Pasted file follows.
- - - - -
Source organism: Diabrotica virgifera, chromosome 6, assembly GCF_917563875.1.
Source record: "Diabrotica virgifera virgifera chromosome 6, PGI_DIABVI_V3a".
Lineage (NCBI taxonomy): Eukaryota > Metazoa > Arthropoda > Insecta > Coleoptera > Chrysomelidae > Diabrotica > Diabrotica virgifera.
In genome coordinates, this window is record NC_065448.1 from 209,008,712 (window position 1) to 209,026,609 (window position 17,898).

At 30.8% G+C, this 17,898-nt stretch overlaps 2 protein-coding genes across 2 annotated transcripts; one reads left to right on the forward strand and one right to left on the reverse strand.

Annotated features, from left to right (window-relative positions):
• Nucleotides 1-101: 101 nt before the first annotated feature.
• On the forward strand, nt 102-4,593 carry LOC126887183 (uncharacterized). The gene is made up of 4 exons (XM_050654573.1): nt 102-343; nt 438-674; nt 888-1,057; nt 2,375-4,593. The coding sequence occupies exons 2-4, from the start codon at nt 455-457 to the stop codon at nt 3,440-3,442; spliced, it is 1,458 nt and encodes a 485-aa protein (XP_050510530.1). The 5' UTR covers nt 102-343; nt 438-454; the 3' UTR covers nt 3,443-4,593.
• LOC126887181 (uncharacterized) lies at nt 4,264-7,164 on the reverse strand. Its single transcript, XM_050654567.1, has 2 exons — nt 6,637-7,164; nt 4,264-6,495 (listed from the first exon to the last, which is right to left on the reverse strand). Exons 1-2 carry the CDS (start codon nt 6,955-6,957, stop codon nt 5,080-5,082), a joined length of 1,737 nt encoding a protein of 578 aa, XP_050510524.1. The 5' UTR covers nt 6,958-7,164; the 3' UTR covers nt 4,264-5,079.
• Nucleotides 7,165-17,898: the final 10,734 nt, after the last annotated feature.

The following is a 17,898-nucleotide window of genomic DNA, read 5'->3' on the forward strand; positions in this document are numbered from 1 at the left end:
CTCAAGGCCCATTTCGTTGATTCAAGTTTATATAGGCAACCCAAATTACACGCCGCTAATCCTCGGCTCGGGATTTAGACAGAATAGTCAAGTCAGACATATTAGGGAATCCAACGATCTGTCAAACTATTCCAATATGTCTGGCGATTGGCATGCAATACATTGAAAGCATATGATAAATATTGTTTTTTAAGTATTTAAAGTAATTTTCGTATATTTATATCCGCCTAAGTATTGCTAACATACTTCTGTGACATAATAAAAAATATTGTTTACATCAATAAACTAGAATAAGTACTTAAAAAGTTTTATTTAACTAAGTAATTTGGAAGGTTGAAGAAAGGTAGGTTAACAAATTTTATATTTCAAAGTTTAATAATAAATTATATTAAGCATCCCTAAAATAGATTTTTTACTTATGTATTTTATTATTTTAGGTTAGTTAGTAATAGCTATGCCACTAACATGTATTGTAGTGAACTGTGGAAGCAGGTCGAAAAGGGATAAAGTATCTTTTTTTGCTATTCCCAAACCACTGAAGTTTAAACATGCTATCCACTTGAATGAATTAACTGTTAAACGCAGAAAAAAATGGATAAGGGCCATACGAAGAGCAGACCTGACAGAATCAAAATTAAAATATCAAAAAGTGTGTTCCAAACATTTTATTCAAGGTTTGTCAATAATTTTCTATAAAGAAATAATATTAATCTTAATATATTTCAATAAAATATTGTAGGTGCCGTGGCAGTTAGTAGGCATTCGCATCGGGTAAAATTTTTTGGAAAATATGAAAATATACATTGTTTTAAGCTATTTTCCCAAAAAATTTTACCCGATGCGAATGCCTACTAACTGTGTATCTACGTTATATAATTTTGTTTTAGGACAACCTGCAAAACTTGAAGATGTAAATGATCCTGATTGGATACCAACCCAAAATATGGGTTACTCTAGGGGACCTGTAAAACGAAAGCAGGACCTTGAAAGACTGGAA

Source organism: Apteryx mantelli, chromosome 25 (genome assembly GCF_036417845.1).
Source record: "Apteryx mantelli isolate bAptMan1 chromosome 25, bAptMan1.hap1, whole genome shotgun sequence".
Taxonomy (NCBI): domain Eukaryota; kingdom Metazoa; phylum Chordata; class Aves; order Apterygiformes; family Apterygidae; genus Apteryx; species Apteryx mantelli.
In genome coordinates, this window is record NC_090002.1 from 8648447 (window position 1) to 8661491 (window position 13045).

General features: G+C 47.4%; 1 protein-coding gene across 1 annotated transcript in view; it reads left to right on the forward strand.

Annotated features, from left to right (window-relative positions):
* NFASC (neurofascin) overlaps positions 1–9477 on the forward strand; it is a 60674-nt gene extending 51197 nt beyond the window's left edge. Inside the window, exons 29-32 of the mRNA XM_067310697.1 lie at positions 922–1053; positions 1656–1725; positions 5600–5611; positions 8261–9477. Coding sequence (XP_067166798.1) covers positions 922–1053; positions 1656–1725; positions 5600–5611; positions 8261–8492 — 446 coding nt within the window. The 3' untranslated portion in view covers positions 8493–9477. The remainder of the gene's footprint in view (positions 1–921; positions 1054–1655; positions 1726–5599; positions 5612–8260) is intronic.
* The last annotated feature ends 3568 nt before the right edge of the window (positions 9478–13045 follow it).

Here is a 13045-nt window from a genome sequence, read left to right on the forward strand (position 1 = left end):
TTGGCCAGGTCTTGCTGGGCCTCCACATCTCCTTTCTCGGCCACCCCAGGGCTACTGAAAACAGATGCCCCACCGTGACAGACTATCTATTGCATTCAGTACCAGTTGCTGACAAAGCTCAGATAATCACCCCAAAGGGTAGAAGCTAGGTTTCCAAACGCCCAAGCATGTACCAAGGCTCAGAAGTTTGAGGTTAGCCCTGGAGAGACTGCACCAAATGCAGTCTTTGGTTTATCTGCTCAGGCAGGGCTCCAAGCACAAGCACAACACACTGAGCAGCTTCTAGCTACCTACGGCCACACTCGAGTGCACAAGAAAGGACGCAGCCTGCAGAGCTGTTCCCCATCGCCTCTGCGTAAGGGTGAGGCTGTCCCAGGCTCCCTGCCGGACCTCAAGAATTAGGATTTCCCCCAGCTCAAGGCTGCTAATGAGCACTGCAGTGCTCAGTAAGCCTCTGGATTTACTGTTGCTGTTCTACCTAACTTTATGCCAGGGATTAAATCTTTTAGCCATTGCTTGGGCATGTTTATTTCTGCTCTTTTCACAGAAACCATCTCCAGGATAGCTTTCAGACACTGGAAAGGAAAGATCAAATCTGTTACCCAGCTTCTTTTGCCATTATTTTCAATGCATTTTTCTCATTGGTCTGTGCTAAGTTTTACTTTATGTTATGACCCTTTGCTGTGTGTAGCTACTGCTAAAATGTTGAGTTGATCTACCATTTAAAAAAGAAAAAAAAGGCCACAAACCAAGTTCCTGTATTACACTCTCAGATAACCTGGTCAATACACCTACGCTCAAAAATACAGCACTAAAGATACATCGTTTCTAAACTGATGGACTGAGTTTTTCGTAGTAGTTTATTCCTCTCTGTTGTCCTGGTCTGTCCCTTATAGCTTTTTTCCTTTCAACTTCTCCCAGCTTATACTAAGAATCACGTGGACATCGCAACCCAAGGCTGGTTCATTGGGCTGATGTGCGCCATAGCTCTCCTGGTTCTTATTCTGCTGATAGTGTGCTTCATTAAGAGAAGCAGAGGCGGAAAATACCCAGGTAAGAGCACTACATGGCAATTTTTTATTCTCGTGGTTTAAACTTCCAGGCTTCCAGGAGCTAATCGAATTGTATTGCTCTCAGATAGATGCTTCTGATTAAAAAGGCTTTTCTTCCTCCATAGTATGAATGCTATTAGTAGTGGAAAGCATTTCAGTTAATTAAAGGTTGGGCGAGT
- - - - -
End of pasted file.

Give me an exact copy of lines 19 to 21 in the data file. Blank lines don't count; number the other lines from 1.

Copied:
* NFASC (neurofascin) overlaps positions 1–9477 on the forward strand; it is a 60674-nt gene extending 51197 nt beyond the window's left edge. Inside the window, exons 29-32 of the mRNA XM_067310697.1 lie at positions 922–1053; positions 1656–1725; positions 5600–5611; positions 8261–9477. Coding sequence (XP_067166798.1) covers positions 922–1053; positions 1656–1725; positions 5600–5611; positions 8261–8492 — 446 coding nt within the window. The 3' untranslated portion in view covers positions 8493–9477. The remainder of the gene's footprint in view (positions 1–921; positions 1054–1655; positions 1726–5599; positions 5612–8260) is intronic.
* The last annotated feature ends 3568 nt before the right edge of the window (positions 9478–13045 follow it).

Here is a 13045-nt window from a genome sequence, read left to right on the forward strand (position 1 = left end):